18. Emotional intelligence and nursing performance among nursing students.

    Science.gov (United States)

    Beauvais, Audrey M; Brady, Noreen; O'Shea, Eileen R; Griffin, Mary T Quinn

    2011-05-01

    Some scholars have proposed that the educational preparation of nurses can be improved by incorporating emotional intelligence lessons into the nursing curricula. However, the relationship between emotional intelligence and nursing performance in nursing students is unknown. The purpose of the study was to examine this relationship among nursing students. A descriptive correlational design with non-probability sampling methods of 87 nursing students in a university setting was conducted. The variables of focus were emotional intelligence and nursing performance. Emotional intelligence was measured with the Mayer-Salovey-Caruso Emotional Intelligence Test (MSCEIT). Nursing performance was measured using the Six Dimension Scale of Nursing Performance (6-D Scale). The sample was predominately Caucasian (91%), female (93%), mean age 24 years. The mean score for emotional intelligence was 0.53, SD ± 0.06 indicating moderate emotional intelligence. The mean score for nursing performance was 3.14, SD ± 0.40 indicating moderate nursing performance. Emotional intelligence was related to nursing performance. Four of the six nursing performance subscale scores were significantly correlated with the total emotional intelligence scores. Implications for nursing education and clinical practice are discussed. Copyright © 2010 Elsevier Ltd. All rights reserved.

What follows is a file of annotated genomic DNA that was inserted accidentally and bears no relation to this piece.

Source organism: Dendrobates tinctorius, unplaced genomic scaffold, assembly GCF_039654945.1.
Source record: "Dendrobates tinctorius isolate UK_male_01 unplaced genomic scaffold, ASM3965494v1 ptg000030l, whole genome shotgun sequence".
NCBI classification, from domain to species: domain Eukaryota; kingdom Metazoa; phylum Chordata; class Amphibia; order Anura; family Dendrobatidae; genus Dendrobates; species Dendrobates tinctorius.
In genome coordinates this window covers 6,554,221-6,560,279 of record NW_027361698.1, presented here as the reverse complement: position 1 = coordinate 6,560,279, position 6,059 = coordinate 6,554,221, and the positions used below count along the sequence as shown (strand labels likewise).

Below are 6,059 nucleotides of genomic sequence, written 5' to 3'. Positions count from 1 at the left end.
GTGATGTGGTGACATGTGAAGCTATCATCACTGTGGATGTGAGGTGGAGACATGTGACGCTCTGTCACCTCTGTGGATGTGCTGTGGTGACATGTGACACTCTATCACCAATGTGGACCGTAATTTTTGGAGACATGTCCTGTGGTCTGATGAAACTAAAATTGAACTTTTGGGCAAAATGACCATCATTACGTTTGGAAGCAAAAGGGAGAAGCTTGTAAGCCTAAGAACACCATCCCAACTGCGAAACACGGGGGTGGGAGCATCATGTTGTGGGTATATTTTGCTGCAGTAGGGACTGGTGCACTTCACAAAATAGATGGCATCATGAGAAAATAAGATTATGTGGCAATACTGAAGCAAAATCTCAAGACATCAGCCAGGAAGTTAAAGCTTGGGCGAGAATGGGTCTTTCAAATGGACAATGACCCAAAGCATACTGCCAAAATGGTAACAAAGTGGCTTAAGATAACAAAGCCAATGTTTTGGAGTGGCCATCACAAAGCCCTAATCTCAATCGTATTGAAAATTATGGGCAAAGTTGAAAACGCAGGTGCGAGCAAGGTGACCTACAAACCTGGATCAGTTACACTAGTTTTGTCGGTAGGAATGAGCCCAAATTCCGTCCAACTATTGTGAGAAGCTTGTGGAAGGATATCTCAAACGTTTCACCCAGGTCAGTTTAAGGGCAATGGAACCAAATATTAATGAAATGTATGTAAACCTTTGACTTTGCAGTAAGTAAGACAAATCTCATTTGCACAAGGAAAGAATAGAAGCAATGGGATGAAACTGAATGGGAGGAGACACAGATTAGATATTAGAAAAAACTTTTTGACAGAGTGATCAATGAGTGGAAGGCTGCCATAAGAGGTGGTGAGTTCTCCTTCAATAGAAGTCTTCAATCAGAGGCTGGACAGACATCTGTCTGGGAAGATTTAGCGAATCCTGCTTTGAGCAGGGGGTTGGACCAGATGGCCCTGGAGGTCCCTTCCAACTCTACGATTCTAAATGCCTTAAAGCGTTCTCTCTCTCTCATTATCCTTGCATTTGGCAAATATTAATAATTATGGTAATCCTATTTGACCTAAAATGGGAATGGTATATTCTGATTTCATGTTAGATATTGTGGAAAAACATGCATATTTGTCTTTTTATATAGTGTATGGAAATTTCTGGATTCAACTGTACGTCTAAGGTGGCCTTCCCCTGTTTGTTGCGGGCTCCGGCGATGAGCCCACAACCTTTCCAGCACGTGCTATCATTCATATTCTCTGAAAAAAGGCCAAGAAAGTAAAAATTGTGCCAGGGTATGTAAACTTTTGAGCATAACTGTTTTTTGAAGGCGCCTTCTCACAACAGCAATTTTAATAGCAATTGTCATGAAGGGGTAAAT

19. A comparison of the caring behaviours of nursing students and registered nurses: implications for nursing education.

    Science.gov (United States)

    Li, Yuh-Shiow; Yu, Wen-Pin; Yang, Bao-Huan; Liu, Chin-Fang

    2016-11-01

    To compare the respective views of nursing students and registered nurses on caring behaviours. Research has indicated that nursing includes not only technical skills and professional knowledge but also the expression of care. In addition to nursing care, nurses demonstrate the acts of supporting, negotiating, reinforcing and transforming. However, little research simultaneously investigates the caring behaviours of nursing students and registered nurses. A cross-sectional study was conducted. A total of 657 subjects participated in this study. The research tool was a self-administered structured questionnaire. Data were analysed using descriptive statistics, one-way analysis of variance, t-test and chi-square test. The results showed that the most important caring behaviour is 'knowing the patient', while the least is 'advocating for the patient', which includes caring behaviours to respect the patient's and family's best interests, and voicing for them, possibly because this behaviour is more difficult for nurses to practice in the Taiwanese culture. Moreover, there was no significant difference in the caring behaviours between nursing students and registered nurses. However, age was found to be a significant difference in the caring behaviours of nursing students and registered nurses. Caring behaviour is essential in clinical practice. Based on the results, this study suggested that role models should be provided to nursing students to develop proper caring behaviours. Nursing faculty can boost nursing students' interests in learning caring behaviours by incorporating diverse teaching strategies to enhance the effectiveness of caring behaviours. Much attention should be focused on education about awareness of caring behaviour for both nursing students and nursing staff. This study addressed that nursing administrators and faculty members should emphasise the importance of the essence of caring. Consequently, nursing curricula and training of nurses need to be